Home  Research  Publications

In many applications, the data resides in different locations, and may need to processed collectively by nodes in a computer network. For example, in a network of cameras, each camera may collect a sequence of images at one location. The cameras may then collectively process these images, to extract useful information about themselves or their surroundings. Or, each computer may collect information about its user. The computers can collaborate to understand each user's preferences. In this manner, the nodes in the network can take intelligent actions, without relying on any centralized service.

Distributed processing often poses a number of challenges. Since the data does not reside in a single location, the nodes need to operate in a setting where they do not have a complete knowledge of the task at hand (much like most people function in their daily lives). Therefore, it is often necessary to devise communication patterns that allow the nodes compute the correct answer with only a limited information. Furthermore, the algorithm needs to be robust to small amount of failure. For example, if a few nodes in the network get disconnected or provide wrong information, the rest of the nodes should still compute a meaningful answer. To address these challenges my research draws from a number of areas, including optimization, probabilistic analysis, and graphical models.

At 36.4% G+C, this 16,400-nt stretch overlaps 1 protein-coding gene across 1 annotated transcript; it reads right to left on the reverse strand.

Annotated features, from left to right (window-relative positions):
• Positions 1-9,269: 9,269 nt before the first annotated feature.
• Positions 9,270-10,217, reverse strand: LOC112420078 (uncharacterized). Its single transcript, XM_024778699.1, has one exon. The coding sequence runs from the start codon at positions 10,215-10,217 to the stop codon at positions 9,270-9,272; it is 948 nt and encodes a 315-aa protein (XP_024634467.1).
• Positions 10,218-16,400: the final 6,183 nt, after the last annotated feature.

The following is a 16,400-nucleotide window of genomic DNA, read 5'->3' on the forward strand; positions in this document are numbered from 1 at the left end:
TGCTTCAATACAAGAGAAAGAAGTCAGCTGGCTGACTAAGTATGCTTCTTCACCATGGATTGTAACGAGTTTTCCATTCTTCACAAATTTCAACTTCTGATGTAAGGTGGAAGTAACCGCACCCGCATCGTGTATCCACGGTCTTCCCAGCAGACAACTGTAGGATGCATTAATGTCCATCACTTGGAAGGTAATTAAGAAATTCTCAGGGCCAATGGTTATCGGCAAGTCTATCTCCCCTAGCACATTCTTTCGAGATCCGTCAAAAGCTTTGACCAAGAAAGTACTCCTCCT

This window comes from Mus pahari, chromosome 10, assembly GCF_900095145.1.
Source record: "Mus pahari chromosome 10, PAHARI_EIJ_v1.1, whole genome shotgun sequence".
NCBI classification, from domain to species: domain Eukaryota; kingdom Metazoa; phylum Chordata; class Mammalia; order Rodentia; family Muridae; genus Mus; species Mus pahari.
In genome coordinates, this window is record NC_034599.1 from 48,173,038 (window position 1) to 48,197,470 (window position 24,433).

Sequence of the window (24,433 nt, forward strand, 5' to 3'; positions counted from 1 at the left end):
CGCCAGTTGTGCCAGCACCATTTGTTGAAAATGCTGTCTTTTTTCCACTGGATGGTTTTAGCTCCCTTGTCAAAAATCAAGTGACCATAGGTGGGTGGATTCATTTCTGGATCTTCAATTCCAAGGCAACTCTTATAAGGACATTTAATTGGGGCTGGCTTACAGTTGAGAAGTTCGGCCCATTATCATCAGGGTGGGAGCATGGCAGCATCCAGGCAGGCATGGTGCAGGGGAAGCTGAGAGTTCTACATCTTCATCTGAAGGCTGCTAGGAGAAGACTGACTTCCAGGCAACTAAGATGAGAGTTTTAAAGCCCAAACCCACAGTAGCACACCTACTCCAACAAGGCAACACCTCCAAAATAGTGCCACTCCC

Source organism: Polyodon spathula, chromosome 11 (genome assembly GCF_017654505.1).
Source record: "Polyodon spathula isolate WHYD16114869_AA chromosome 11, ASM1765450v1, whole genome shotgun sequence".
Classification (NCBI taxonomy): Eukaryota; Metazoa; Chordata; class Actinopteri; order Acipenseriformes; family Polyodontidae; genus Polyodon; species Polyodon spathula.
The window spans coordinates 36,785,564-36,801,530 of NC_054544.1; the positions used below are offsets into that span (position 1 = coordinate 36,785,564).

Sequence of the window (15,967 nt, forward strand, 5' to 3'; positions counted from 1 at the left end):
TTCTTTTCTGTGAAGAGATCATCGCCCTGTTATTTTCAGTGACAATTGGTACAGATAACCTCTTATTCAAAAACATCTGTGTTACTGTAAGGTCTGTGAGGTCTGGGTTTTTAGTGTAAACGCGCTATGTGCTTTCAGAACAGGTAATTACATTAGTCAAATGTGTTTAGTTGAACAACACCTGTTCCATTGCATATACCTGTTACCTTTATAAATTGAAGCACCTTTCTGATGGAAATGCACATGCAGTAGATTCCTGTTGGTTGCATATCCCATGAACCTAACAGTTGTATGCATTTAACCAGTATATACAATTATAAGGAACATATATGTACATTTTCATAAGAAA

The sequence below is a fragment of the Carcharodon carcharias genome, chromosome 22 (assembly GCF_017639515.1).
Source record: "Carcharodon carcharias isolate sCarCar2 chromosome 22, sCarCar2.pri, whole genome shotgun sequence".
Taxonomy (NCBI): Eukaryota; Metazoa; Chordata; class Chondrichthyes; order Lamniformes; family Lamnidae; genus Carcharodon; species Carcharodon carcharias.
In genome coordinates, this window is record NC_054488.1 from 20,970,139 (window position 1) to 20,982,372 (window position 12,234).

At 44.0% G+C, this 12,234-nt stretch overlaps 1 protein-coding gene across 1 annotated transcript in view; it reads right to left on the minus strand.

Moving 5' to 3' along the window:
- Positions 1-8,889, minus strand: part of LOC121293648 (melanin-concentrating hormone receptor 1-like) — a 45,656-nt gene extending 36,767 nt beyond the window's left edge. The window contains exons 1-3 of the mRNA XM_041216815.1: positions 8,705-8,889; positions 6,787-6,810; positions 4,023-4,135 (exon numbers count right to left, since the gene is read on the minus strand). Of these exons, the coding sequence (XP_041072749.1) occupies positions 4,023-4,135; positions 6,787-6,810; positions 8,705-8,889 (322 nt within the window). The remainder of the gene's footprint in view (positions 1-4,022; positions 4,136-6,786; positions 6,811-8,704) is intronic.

Some projects that I have worked on:
Localization in Claytronics
One of the fundamental tasks for a modular robot is to estimate where its modules are located. We propose a probabilistic method for localization and provide a fully distributed implementation.
Distributed camera localization
In this project, we looked at the problem of determining the pose of each camera in a network, by observing a moving object. We proposed a parameterization of the camera state that let us use a Gaussian approximation.
Distributed probabilistic inference
Here, we looked at a general problem of filtering in sensor networks. We give an algorithm that computes an approximation to the posterior distribution over a subset of variables at each time step.
Inference in hybrid models
A while back, I worked with prof. Brian Williams and Lars Blackmore on estimating state of systems that have both discrete and continuous components.
Please send me an email if you would like the data from any of these projects.